Readers may remember the Labour’s chief Conehead promised last week that industrious parental units would be rewarded by a government of the Left, but young feckless, jobless, unqualified cones would be kicked about a bit, in the way that Tory voters like.
The daring initiative had a difficult start. Before the speech there was World Cup action. After the speech, the Labour press office announced that every voter would be given a free owl. Guido’s joke (ring Labour on 28 28 20) got as much coverage as the policy bombshell.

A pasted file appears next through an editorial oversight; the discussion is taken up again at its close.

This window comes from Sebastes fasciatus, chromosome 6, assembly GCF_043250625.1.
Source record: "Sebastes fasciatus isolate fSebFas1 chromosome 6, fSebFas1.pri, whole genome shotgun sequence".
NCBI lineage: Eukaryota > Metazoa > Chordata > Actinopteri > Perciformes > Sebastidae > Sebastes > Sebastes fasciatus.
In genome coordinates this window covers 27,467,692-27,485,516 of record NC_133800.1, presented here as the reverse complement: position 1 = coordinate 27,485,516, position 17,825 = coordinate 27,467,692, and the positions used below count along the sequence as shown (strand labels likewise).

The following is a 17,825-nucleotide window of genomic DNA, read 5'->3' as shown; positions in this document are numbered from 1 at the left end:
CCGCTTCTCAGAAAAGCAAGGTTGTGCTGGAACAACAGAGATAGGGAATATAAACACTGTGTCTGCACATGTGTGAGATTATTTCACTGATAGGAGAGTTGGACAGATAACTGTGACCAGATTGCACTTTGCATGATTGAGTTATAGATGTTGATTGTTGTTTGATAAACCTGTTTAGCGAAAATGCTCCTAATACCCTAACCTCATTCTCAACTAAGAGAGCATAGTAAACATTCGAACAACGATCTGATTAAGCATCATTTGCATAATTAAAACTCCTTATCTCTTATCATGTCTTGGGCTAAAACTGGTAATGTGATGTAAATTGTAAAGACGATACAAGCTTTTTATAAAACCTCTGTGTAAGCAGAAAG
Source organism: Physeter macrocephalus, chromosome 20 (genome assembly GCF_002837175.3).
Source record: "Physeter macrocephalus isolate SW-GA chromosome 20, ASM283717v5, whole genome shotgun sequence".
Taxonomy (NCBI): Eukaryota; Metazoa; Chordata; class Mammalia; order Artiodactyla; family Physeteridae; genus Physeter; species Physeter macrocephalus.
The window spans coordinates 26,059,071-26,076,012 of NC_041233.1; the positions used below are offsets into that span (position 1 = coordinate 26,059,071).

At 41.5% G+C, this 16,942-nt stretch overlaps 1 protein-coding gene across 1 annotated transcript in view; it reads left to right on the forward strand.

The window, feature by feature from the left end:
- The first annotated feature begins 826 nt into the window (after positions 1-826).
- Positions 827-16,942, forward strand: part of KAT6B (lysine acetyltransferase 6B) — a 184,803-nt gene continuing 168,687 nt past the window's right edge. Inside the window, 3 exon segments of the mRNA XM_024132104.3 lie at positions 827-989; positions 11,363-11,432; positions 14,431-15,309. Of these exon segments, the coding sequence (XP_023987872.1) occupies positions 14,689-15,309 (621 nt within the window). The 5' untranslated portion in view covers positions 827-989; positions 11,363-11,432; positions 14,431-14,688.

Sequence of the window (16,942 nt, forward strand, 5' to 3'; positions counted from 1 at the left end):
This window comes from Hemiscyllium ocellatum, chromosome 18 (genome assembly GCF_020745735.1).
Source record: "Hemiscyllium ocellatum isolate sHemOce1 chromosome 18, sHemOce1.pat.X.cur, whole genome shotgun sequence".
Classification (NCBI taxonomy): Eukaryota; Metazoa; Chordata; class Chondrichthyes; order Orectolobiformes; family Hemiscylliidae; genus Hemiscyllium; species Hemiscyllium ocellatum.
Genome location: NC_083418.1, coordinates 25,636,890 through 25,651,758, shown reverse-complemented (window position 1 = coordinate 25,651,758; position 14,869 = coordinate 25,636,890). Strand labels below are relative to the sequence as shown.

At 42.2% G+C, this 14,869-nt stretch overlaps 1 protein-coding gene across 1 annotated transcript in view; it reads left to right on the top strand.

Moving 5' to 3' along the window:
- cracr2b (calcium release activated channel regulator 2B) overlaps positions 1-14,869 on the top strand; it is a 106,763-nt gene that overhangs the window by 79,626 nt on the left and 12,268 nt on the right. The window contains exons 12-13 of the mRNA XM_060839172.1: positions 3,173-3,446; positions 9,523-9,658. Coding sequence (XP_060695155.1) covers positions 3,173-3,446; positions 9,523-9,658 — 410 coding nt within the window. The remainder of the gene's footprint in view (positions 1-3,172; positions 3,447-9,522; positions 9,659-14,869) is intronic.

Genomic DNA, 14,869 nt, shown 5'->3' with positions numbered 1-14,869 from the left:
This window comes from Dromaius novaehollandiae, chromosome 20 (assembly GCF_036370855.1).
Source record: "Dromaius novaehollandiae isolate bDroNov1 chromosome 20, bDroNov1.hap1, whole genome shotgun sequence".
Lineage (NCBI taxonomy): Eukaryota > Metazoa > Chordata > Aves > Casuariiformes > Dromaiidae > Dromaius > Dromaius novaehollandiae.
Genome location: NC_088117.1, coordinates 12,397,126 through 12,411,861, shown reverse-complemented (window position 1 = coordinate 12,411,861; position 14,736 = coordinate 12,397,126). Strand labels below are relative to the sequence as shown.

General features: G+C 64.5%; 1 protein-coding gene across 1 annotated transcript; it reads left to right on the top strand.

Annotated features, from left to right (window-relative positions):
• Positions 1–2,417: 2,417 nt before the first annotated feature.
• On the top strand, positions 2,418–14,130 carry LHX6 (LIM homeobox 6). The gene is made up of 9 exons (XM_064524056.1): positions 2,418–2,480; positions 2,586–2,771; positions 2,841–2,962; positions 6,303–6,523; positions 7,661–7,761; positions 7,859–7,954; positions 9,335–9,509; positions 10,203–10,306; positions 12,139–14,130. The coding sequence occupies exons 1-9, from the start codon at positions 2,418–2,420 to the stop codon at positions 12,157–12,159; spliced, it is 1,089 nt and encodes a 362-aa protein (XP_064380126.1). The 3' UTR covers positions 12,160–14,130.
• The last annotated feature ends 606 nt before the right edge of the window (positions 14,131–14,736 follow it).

But stop it. Settle down. Be serious. Let us practise grown-up commentary. How is this bold, one nation, predistributional policy faring, longer term?
It was Work and Pensions questions this afternoon. Just the opportunity to pitch the new message into the parliamentary arena.
The policy was completely, comprehensively ignored by the Labour front bench. Shadow minister after shadow minister stood up to say, “Our leadership isn’t worth listening to, let alone arguing for, let alone supporting. We have ambition, we have purpose, we will make our own way in the post-Miliband utopia we glimpse ahead.”
The make-or-break, nettle-seizing policy wasn’t referred to once. Not by front bench, back bench, or cross bench. It was as if it had never been.
Ed Miliband is disappearing in front of our eyes. He isn’t even an embarrassment any more.